The stambha, as both a monument and a metaphor for the human body and its relationship to a larger social, political, and cosmological order, is echoed in contemporary Buddhist architecture in more ornate guises. The Erawan Museum (Lek Wiriyaphant, Phakphian Wiriyaphant, Charun Mathanom, and Suanee Nophasawangwong, Samut Prakan, 1992–2004) draws on these layered metaphors in its design. The central focus of the museum grounds is a 43.6-meter tall building in the form of Erawan, the three-headed elephant that was the mythological mount of the deity Indra (for more information on Erawan, see Jessica Patterson’s Chapter 24, “Contemporary Buddhism and Iconography,” in this volume). Although not an orthodox Buddhist image, the figure of Erawan and those of other Vedic deities have long been a part of the Thai Buddhist repertoire (McDaniel 2011, 154). Made of steel-reinforced concrete, the structure is composed of three parts: the 29-meter high elephant form that houses the level known as chan sawan or “the heavens”; beneath that is a 14.6-meter high rotunda that represents the world; and the ground level beneath that is known as chan bandan or “the netherworld” (Wanchai et al. 2006). Intended as a model of the cosmos, the structure is highly decorated both inside and out with imagery that supports the impure and cosmopolitan genealogies of Buddhist art and architecture.
The eight entrances to the rotunda are adorned with thewada, or celestial beings representing the cardinal and ordinal directions that the entrances face. Other celestial creatures, drawn from the Thai cosmological text Traiphum phra ruang (Three Worlds of Phra Ruang) adorn the interior of the rotunda. A gilded sea serpent (pla anon from the Traiphum) coils around the stairs that circle precariously up to the mezzanine. The symbolism of the serpent, which resides under the world and causes earthquakes when it moves from side to side, reinforces the structural novelty of the site. The roof of the rotunda is a stained glass map of the world that filters in the light from outside (Figure 23.3). The modern projection of the world as a map and the pre-modern conception of the serpent engage one another in the space of the rotunda. Mediating the two is an alcove shrine to the Bodhisattva Avalokitesvara on the mezzanine. Climbing to the interior of the elephant’s belly is a barrel-vaulted chapel with a mural of the constellations projected on the ceiling. As with the stained-glass ceiling of the rotunda, the chapel mural produces a disorienting effect. Having ascended several narrow (p. 444) staircases to get to the highest level of the structure, one has the feeling of being suspended in mid-air. Several Buddha images, collected by the museum’s founder, Lek Wiriyaphant, are arranged along the edges of the chapel. The main Buddha image in the apse stands in front of a model of Mount Sumen, the celestial mountain at the center of the three worlds of the Traiphum. Two views of the universe—one driven by scientific methods of observation and projection, the other rooted in the cosmologies of the Traiphum—are mediated here by Buddhist iconography.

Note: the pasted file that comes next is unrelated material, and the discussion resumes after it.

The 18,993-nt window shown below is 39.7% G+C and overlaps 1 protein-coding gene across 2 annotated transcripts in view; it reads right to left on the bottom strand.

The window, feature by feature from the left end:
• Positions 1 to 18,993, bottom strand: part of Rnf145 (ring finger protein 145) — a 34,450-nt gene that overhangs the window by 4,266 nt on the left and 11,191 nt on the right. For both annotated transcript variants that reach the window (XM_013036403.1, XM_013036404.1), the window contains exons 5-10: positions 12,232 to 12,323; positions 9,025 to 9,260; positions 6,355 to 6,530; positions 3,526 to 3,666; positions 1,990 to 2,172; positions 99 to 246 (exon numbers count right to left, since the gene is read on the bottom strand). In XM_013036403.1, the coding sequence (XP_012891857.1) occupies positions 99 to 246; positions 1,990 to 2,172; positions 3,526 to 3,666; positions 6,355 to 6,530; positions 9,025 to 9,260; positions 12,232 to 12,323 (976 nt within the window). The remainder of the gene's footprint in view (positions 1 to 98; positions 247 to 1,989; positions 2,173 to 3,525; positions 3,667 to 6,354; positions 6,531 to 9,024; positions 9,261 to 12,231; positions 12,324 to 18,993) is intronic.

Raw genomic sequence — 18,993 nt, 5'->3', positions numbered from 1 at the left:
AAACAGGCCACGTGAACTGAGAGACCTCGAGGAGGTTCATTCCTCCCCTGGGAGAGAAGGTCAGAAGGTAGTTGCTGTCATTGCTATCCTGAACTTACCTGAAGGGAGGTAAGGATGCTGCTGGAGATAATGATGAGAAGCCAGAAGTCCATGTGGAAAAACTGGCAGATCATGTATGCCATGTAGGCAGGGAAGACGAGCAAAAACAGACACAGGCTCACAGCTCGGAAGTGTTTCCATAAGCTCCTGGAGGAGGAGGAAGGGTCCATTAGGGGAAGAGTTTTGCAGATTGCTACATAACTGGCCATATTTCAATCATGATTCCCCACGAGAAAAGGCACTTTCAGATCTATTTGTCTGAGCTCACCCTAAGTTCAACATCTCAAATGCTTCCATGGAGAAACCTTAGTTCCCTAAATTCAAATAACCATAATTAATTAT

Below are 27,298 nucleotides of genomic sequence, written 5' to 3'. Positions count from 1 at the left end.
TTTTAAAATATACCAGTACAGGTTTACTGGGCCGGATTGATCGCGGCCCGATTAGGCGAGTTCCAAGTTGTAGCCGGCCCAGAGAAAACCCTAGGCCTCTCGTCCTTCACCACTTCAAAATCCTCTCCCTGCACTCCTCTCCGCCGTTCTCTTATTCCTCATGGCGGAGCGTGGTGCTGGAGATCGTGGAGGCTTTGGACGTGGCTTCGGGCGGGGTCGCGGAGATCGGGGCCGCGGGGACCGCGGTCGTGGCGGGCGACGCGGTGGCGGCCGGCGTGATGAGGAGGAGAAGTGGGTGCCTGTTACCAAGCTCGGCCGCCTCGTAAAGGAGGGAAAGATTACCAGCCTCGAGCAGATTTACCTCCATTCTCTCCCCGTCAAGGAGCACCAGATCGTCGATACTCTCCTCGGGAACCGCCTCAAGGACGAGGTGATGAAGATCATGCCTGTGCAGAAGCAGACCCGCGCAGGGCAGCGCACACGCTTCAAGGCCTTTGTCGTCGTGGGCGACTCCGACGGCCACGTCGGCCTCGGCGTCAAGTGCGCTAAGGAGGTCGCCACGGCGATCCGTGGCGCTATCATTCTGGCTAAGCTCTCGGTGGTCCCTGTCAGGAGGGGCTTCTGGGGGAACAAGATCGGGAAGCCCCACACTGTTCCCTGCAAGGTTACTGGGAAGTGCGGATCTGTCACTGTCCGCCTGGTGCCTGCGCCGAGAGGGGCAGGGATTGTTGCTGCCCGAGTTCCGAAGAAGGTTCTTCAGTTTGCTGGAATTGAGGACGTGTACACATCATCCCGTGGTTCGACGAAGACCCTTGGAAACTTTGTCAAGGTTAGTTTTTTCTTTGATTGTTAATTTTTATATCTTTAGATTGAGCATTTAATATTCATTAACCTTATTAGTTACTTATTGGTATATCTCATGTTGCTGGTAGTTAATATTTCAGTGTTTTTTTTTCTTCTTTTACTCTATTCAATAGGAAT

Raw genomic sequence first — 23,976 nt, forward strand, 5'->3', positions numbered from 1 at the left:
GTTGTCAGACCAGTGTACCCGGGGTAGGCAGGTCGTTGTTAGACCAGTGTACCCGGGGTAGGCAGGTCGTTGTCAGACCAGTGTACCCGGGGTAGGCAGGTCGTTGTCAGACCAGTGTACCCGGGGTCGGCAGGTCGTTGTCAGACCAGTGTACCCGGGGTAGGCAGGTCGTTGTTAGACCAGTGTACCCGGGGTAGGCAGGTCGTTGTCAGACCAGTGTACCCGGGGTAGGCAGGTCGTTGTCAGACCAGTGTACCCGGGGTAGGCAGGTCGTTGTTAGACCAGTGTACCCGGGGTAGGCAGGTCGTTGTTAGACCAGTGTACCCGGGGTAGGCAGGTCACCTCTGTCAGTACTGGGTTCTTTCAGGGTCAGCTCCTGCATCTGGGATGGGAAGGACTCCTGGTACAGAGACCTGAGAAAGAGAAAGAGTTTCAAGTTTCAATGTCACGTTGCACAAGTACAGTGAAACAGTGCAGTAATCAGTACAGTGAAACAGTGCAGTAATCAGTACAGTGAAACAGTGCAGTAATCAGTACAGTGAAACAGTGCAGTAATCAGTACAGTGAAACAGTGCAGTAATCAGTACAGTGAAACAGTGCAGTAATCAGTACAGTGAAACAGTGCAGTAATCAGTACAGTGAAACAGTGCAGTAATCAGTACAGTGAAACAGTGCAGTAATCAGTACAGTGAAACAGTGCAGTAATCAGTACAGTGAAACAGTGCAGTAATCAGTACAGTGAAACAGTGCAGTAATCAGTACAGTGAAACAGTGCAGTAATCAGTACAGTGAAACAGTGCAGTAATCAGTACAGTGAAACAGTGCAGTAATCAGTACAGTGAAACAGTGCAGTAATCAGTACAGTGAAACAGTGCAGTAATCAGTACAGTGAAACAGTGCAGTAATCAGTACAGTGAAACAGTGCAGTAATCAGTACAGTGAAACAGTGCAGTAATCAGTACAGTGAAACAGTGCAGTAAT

The cosmopolitan quality of the stambha is reflected in the supporting pillars of the rotunda. Each are simultaneously dedicated to four religious traditions—Buddhism (primarily Chinese), Daoism, Hinduism, and Christianity—and to the four Buddhist virtues—metta (loving-kindness), karuna (compassion), upekkha (equanimity), and mudita (rejoicing with others’ success). Highly worked metal friezes of Old Testament narratives and the Mahabharata cover the pillars. The mix of different formal approaches within the museum reflects the global provenance of the artisans and the materials that they used: the ceiling murals in the chapel were painted by the German artist Jacob Schwarzkopf; the copper cladding was imported from Japan and worked on by the Thai sculptor Rakchat Srichanjan; the ceramic work is an effort by Samruai Amoot to engage Khmer, Chinese, European, and local designs. Like the stambha produced during the Mauryan period by Achaemenid craftsmen, the Erawan Museum is a transregional structure that has been integrated into local (p. 445) belief systems. An altar is situated just outside the gate to the museum in front of the massive structure. From here, local worshipers can venerate the Erawan monument without paying an entrance fee. The ritual atmosphere is much livelier than inside the chapel in the belly of the elephant, but there is none of the giddy thrill of being fully aligned with the axis mundi.
The Caitya Hall